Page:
As an e-board member of MCC (Co-Public Relations VP), I work with my counterparts in the four halls of Mountainview in ensuring our jobs are fulfilled. It’s a greatly rewarding experience and it’s a lot of fun!

MCC is an awesome way to get involved and make connections within the Mountainview College community (just on Sunday the Faculty Master, Dr. Bob Emerson, took the members of the MCC e-board out to dinner with his wife), and I would absolutely recommend it to both current and future residents of our community. A surprising number of hall governments e-board members are freshmen, so don’t let your class standing discourage you! If anything, people are impressed when freshmen get a running start by being involved!

Sunday, September 26, 2010



THE VOLLEY LAMAS

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Yes, dear reader, the volley lamas. With one “l”, not two.
Say it in your head. Better yet, say it out loud. You’ll get it smile

So yeah, we had our first game today, and guess what? WE’RE UNDEFEATED! It doesn’t matter that the other team didn’t show up, so it was a forfeit. A win is a win, right? raspberry

Seriously though, I had a lot of fun. But I’m ahead of myself. Let me start where all stories should start…at the beginning.

Alright, so among the plethora of things I absolutely love about Binghamton, the Intramural Sports Teams are by far my favorite. You’re probably thinking to yourself “What the heck is an Intramural Sports team?”
Well, Binghamton blog reader, Intramurals are the perfect thing to get involved in if you like to play sports, but don’t have the time to.
Here at good old BU, we offer a variety of Intramural sports teams from bowling to soccer to volleyball to badminton. If you’re anything like me, you have very little free time during the week to get involved in a sports team.

I played volleyball in middle school and a bit in high school and I loved it. I knew that it was something I definitely wanted to continue doing when I came to college, but I didn’t want to commit myself to a team that met every day for 2 hour practices. I mean, I love volleyball and all, but not that much.

The solution was to join an intramural volleyball team. Basically, you choose a sport that you want to play, form a team, and hand in the registration form to the Intramural Sports Office. They’ll hook you up with a playing day and time and you’re all set! The best part? You get to pick your own team name, hence the VOLLEY LAMAS (hey, I thought it was clever).

And don’t worry if you can’t generate enough interest in your group of friends to form a team. You can always register as an independent player, and they’ll put you on a team.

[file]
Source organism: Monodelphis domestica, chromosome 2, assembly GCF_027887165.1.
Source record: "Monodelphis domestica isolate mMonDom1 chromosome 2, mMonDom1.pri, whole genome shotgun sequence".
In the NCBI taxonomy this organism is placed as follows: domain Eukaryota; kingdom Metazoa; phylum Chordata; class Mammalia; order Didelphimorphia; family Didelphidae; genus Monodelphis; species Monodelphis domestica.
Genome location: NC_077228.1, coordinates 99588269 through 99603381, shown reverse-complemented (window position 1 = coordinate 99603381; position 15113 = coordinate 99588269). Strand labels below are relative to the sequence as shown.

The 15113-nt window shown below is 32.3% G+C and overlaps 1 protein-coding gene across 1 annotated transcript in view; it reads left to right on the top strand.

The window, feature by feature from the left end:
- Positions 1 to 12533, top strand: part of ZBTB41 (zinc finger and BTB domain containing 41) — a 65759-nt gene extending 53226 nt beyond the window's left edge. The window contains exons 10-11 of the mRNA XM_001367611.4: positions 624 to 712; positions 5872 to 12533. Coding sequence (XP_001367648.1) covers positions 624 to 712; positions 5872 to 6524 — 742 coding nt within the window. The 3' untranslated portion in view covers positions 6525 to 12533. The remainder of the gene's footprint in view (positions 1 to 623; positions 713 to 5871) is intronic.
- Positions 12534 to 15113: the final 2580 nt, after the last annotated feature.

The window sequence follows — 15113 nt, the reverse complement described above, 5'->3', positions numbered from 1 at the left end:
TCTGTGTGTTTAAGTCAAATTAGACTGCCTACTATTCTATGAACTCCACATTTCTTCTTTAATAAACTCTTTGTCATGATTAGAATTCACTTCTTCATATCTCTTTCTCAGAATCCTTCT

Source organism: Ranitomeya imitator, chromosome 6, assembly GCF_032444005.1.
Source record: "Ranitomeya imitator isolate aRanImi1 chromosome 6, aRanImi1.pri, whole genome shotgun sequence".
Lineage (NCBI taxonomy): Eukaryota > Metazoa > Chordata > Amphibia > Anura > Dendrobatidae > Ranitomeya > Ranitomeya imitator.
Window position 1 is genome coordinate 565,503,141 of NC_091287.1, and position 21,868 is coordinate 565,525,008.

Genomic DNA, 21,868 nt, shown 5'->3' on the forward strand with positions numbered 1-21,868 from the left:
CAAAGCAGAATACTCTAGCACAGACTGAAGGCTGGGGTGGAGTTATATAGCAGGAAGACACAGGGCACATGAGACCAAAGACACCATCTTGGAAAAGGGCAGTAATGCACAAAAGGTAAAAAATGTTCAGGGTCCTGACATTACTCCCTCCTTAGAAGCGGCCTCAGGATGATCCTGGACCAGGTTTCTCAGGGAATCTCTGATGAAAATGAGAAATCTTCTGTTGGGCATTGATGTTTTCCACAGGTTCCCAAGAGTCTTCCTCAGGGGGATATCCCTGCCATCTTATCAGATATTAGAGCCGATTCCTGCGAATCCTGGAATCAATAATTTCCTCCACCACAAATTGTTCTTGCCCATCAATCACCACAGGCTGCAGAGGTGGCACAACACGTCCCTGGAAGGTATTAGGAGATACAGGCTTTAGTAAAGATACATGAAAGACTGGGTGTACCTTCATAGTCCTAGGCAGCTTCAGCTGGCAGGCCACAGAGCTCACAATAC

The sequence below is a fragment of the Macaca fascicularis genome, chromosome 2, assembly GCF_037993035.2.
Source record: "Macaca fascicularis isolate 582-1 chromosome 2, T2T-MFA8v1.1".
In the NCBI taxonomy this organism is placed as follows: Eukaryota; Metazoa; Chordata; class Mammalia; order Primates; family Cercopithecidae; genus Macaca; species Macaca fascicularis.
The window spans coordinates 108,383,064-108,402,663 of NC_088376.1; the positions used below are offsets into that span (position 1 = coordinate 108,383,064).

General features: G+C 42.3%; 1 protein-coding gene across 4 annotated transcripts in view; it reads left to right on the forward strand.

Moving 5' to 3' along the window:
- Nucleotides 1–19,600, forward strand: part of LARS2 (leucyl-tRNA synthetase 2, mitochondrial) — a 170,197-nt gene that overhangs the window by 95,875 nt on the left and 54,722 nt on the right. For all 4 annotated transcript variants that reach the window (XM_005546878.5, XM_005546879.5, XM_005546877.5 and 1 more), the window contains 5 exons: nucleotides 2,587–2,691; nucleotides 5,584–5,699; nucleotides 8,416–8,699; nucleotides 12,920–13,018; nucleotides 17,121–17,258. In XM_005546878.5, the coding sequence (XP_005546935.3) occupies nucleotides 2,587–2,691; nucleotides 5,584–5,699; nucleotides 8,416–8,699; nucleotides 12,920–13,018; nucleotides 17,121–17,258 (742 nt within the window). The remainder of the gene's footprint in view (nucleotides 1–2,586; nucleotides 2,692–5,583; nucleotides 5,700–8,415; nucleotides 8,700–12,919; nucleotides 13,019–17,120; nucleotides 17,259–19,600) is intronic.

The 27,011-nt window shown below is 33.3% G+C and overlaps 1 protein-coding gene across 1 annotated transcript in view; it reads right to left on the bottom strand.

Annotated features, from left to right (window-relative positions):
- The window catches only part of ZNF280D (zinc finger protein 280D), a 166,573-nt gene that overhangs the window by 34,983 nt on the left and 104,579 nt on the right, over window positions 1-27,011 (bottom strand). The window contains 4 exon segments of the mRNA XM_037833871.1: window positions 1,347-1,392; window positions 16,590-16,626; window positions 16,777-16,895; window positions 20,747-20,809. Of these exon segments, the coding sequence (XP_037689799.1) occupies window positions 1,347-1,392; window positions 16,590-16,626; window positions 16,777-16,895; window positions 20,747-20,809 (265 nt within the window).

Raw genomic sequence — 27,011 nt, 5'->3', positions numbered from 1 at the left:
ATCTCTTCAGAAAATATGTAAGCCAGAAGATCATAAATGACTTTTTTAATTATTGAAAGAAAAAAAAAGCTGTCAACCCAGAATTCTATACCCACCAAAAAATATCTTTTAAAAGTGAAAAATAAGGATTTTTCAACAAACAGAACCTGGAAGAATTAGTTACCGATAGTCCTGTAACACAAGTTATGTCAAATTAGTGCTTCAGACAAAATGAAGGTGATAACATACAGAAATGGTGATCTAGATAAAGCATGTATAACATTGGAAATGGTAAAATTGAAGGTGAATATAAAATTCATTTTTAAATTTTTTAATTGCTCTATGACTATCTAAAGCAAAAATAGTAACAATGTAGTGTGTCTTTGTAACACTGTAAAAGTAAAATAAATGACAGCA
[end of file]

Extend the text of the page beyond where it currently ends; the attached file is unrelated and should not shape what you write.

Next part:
It’s a lot of fun, I totally recommend joining a team; I guarantee you won’t regret it.

And hey, you could end up winning your first game like we did raspberry
That’s all for me, folks.
Until next time!
-Amber

Wednesday, September 22, 2010



Canada Canoe Trip!

Hello!

As my career as a student is drawing to a close, I realized I wanted to have some adventure before I started the job search!

So, right before the semester began, I went on a Canoeing trip in Canada with Binghamton’s Outdoor Pursuits. The trip was a week-long backpacking and canoeing trip in Algonquin Provincial Park in Ontario. There were two instructors and seven students. We spent 10 days out in the backcountry with only what we could carry (or at least what we struggled to carry!) Algonquin is beautiful. I can’t even begin to describe the scenery, because it is unlike anything I’ve ever seen. For the days we were out there, there were no cell phones, no laptops, no cars, no buildings, nothing. We did have a few digital cameras, however. Our campsites were places designated off the canoe routes, with no amenities except for toilet boxes, which were practically holes dug in the ground.

However, without all the modern comforts, we had an amazing trip. We portaged our packs and canoes through the woods on narrow portage paths. We went swimming in lakes and rivers. We made dinner on a camping stove. We saw seagulls, ducks, loons, geese, kingfishers, eagles, frogs, and MOOSE! At night we fell asleep listening to the calls of loons. At one point, I lost track of the days and the time. I had amazing conversations with the other group members and learned so much about them. Our instructors taught us so much about canoeing, the environment, camping, and survival. I don’t know what we would have done without them!